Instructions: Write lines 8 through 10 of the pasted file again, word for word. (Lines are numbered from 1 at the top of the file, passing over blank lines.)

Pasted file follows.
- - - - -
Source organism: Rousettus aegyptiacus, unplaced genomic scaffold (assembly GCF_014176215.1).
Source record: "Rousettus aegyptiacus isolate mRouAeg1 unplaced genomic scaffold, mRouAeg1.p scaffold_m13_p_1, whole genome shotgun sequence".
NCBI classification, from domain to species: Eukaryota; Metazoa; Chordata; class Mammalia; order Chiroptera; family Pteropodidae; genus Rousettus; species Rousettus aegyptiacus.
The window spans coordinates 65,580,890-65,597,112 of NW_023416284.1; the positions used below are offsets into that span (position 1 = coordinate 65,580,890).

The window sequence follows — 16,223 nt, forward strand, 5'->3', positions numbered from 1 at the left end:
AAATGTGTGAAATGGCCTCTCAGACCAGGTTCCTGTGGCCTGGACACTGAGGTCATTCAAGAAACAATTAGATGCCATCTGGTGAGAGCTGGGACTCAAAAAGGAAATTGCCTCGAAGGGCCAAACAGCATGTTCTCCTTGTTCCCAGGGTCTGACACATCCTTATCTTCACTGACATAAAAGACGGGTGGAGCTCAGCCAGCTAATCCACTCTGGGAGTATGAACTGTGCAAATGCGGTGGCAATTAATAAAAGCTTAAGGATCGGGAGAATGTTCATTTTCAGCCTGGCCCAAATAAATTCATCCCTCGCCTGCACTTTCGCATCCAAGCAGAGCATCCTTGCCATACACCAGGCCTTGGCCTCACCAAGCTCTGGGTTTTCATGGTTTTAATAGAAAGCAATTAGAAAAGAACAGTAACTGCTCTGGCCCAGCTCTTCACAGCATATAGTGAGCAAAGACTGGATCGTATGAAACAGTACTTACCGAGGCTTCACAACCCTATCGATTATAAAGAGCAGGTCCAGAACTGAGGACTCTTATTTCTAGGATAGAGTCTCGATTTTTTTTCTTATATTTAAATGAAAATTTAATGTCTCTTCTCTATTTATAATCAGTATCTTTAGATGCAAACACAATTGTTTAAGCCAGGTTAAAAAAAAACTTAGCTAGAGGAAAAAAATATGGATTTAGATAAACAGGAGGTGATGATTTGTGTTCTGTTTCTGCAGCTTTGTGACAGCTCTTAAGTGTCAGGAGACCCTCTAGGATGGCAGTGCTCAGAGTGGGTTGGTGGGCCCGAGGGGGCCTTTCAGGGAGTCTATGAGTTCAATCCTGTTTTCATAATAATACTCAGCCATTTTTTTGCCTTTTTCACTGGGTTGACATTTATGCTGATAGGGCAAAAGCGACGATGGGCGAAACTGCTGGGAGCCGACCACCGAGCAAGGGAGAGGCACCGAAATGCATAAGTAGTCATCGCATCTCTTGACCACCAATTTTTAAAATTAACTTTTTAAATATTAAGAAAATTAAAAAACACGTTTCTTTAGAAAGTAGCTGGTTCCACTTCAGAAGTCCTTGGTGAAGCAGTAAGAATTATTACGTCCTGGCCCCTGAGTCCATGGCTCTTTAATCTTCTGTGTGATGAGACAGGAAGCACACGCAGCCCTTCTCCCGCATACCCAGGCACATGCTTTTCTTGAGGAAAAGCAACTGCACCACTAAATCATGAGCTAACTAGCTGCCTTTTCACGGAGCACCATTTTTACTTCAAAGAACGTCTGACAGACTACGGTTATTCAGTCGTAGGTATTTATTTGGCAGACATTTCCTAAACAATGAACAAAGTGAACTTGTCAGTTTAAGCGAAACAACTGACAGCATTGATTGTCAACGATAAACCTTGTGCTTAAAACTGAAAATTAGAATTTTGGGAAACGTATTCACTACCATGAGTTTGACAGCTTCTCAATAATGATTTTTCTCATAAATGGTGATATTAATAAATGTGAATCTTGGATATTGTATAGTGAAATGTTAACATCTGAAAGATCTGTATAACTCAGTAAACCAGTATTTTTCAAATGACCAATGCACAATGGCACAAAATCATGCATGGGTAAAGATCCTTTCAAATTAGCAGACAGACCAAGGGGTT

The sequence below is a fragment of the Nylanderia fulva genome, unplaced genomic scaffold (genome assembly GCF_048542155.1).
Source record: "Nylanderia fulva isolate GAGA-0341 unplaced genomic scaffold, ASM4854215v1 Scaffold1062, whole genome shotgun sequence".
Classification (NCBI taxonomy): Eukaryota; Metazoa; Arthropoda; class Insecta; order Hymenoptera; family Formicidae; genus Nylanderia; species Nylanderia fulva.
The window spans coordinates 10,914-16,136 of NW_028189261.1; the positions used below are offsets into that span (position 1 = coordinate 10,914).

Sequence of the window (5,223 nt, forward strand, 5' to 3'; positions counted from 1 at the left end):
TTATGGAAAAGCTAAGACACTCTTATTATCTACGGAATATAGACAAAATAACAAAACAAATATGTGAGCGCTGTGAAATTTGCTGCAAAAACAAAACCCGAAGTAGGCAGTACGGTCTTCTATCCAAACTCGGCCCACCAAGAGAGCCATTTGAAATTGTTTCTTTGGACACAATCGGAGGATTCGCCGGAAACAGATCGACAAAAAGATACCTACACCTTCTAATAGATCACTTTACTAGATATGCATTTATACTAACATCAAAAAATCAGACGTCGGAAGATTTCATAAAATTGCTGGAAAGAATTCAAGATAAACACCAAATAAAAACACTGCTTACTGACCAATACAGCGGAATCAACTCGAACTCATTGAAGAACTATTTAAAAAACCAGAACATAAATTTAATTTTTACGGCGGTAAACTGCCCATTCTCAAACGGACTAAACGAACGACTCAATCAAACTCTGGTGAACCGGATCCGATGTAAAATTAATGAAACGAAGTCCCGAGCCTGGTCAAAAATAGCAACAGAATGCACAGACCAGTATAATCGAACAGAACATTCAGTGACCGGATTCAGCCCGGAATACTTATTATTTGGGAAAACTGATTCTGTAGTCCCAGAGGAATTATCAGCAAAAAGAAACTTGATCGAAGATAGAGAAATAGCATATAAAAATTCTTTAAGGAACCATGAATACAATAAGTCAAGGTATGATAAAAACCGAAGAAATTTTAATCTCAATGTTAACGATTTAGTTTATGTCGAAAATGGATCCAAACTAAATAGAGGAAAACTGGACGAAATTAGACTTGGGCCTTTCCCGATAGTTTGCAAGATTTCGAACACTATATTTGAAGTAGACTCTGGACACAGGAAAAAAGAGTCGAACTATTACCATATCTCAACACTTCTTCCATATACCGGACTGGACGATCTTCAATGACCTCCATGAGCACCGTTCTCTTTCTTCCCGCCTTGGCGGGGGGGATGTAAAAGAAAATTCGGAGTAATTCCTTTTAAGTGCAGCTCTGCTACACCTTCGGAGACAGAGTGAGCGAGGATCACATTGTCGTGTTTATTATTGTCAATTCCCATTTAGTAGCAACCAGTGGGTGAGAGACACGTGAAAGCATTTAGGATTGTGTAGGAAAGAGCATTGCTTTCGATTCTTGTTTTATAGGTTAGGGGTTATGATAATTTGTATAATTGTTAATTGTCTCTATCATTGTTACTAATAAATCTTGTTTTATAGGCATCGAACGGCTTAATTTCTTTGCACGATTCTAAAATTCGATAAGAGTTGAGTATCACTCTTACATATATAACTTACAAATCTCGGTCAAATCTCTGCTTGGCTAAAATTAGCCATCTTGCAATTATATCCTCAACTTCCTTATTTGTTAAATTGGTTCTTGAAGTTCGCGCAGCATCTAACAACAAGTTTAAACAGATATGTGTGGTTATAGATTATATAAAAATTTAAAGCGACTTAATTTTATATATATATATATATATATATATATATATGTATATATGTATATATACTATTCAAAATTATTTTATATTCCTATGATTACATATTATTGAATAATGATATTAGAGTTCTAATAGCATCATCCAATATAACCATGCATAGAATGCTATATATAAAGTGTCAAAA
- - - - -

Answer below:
Source record: "Nylanderia fulva isolate GAGA-0341 unplaced genomic scaffold, ASM4854215v1 Scaffold1062, whole genome shotgun sequence".
Classification (NCBI taxonomy): Eukaryota; Metazoa; Arthropoda; class Insecta; order Hymenoptera; family Formicidae; genus Nylanderia; species Nylanderia fulva.
The window spans coordinates 10,914-16,136 of NW_028189261.1; the positions used below are offsets into that span (position 1 = coordinate 10,914).